Litang was an old Tibetan holy city in the Kingdom of Kham. Several Dalai Llamas were born in the city or nearby. A 16th century monastery crowns the city at the side of a hill, while the city itself lies over 4000 meters above the ground. Due to this, it is one of the highest cities in the world (although they claim to be the highest). The city is quite small and on a leveled and very dusty plain surrounded by hills.
There have been protests in the city and there is quite a bit of anti-Chinese sentiment. Many of the locals refer to the region as their home country, as an entity separate from China. Also the Dalai Llama is fervently revered here, illegal in China. His posters are seen everywhere across town. Military bases and soldiers outnumber locals, so do keep in mind that the situation is quite uneasy. For many of these people, their culture is under attack from some Han Chinese (patriotically coming with cars with giant Chinese flags) who have no idea of the history of the land.
Don’t let looks fool you, the city is a very long journey up the mountains. The road is completely out as construction goes on, affording us a bumpy and dangerous 16 hour minivan ride. The city is perched incredibly high onto the Tibetan Plateau, even higher than Lhasa which means winters go below 38 Celsius. Its height also means the sun is quite strong and can give a huge variation in temperature.
Litang lies on a major road intersection that leads into the main Tibetan province as well as south to Shangrila. This means a lot of people do cross into the city, but mainly just to stay the night and continue their journey. The few tourists we saw during the busy national holiday were foreigners who were quite interested in the city. The rest were passing Chinese on their way to other regions.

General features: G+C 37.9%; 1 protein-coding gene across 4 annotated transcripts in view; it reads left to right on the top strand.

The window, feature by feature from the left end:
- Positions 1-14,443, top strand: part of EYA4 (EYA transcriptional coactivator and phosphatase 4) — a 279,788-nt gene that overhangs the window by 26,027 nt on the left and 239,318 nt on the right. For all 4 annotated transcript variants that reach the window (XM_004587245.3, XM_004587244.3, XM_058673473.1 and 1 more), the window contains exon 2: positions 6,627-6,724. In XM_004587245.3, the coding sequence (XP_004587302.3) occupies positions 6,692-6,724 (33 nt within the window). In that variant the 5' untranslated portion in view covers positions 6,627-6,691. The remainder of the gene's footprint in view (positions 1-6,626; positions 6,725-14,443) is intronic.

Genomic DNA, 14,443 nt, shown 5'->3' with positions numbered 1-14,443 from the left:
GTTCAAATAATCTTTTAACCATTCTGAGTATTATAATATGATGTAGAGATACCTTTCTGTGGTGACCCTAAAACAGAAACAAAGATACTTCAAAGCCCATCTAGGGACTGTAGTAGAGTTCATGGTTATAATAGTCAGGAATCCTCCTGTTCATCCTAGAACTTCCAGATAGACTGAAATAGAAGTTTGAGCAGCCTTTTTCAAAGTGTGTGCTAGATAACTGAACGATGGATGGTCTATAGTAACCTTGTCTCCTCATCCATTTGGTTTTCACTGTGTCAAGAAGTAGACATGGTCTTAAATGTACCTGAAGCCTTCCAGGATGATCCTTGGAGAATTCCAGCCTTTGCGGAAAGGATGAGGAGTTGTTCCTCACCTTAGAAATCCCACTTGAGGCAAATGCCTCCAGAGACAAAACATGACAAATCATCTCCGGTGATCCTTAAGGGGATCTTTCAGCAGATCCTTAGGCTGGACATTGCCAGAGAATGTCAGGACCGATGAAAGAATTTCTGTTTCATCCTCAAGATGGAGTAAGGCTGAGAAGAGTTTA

This makes Litang a pretty special city. Other than being at such an incredible height, the city is relatively quiet and the people pretty friendly. Unfortunately, fickle Chinese diets mean there are several Chengdu restaurants in town, but to accomodate the foreigners, there are some reasonably priced Tibetan places too. Left from coming out of the bus station is LP’s Mr. Zheng’s Tian Tian restaurant which has Western, Chinese, and Tibetan food. Around the area are also several “souvenir” shops. I use the term loosely, as they are shops that mainly cater to locals, but monk outfits and religious artifacts can interest anyone.
7km out of town are hot springs. Unfortunately these are all indoor. There are two main ones, the dirty one is more expensive than the relatively clean one. I heard there were public baths, but they could not be found. You must book a room, the water is quite nice and refreshing…lacking the strong sulfur smell. Once again, these also seem pretty local. At 6 am in the morning on Mondays and Wednesdays you can participate in a Tibetan Sky Burial.
Getting out of town is pretty difficult. There is some sort of scheme where someone buys all the bus tickets out of town, forcing you to settle for minivan down. We paid 150 during National Week to take the road down in an overcrowded minivan in the middle of the night. It rained so there were several landslides. At one point we had to run in the mud as a giant truck began to chase us.
Litang is quite a wonderful city. It is worth just taking a book and lying on the side of a hill. The landscape is very different and breathtaking. The people are very friendly. Plus the culture is rich and phenomenal.
More Info: Tibetan Sky Burial